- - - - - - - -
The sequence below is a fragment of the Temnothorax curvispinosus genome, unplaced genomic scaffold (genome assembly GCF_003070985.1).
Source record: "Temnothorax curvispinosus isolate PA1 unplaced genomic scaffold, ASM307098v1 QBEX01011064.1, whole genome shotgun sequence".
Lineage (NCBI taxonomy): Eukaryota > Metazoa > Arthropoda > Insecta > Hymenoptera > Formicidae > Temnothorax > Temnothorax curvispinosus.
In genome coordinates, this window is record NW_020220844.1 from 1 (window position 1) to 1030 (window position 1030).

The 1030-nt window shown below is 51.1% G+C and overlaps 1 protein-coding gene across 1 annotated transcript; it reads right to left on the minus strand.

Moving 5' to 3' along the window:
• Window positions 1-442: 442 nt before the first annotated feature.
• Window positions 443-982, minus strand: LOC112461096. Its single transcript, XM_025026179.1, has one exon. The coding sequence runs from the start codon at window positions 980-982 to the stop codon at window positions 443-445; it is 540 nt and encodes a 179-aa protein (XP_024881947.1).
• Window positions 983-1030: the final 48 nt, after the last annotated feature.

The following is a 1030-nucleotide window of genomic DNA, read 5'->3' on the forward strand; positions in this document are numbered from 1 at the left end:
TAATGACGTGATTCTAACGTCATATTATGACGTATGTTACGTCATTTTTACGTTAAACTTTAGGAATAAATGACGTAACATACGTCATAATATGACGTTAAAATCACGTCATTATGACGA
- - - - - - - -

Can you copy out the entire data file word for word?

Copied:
The sequence below is a fragment of the Temnothorax curvispinosus genome, unplaced genomic scaffold (genome assembly GCF_003070985.1).
Source record: "Temnothorax curvispinosus isolate PA1 unplaced genomic scaffold, ASM307098v1 QBEX01011064.1, whole genome shotgun sequence".
Lineage (NCBI taxonomy): Eukaryota > Metazoa > Arthropoda > Insecta > Hymenoptera > Formicidae > Temnothorax > Temnothorax curvispinosus.
In genome coordinates, this window is record NW_020220844.1 from 1 (window position 1) to 1030 (window position 1030).

The 1030-nt window shown below is 51.1% G+C and overlaps 1 protein-coding gene across 1 annotated transcript; it reads right to left on the minus strand.

Moving 5' to 3' along the window:
• Window positions 1-442: 442 nt before the first annotated feature.
• Window positions 443-982, minus strand: LOC112461096. Its single transcript, XM_025026179.1, has one exon. The coding sequence runs from the start codon at window positions 980-982 to the stop codon at window positions 443-445; it is 540 nt and encodes a 179-aa protein (XP_024881947.1).
• Window positions 983-1030: the final 48 nt, after the last annotated feature.

The following is a 1030-nucleotide window of genomic DNA, read 5'->3' on the forward strand; positions in this document are numbered from 1 at the left end:
TAATGACGTGATTCTAACGTCATATTATGACGTATGTTACGTCATTTTTACGTTAAACTTTAGGAATAAATGACGTAACATACGTCATAATATGACGTTAAAATCACGTCATTATGACGA